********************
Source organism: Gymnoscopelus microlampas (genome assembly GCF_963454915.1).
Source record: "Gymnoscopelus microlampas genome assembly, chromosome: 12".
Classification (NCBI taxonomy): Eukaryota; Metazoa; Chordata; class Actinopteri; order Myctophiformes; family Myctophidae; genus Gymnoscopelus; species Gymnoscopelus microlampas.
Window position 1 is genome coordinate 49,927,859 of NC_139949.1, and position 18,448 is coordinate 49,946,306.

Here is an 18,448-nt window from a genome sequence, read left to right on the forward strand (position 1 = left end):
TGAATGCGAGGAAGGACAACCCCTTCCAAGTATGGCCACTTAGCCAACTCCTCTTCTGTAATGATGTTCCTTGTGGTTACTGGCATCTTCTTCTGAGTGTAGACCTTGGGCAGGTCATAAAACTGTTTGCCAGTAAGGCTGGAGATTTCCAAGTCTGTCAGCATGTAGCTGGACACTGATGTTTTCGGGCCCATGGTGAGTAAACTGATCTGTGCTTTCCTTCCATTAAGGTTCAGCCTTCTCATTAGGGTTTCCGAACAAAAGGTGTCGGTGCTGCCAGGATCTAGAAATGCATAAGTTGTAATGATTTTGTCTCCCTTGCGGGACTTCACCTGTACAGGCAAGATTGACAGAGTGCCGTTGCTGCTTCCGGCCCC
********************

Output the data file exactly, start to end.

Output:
Source organism: Gymnoscopelus microlampas (genome assembly GCF_963454915.1).
Source record: "Gymnoscopelus microlampas genome assembly, chromosome: 12".
Classification (NCBI taxonomy): Eukaryota; Metazoa; Chordata; class Actinopteri; order Myctophiformes; family Myctophidae; genus Gymnoscopelus; species Gymnoscopelus microlampas.
Window position 1 is genome coordinate 49,927,859 of NC_139949.1, and position 18,448 is coordinate 49,946,306.

Here is an 18,448-nt window from a genome sequence, read left to right on the forward strand (position 1 = left end):
TGAATGCGAGGAAGGACAACCCCTTCCAAGTATGGCCACTTAGCCAACTCCTCTTCTGTAATGATGTTCCTTGTGGTTACTGGCATCTTCTTCTGAGTGTAGACCTTGGGCAGGTCATAAAACTGTTTGCCAGTAAGGCTGGAGATTTCCAAGTCTGTCAGCATGTAGCTGGACACTGATGTTTTCGGGCCCATGGTGAGTAAACTGATCTGTGCTTTCCTTCCATTAAGGTTCAGCCTTCTCATTAGGGTTTCCGAACAAAAGGTGTCGGTGCTGCCAGGATCTAGAAATGCATAAGTTGTAATGATTTTGTCTCCCTTGCGGGACTTCACCTGTACAGGCAAGATTGACAGAGTGCCGTTGCTGCTTCCGGCCCC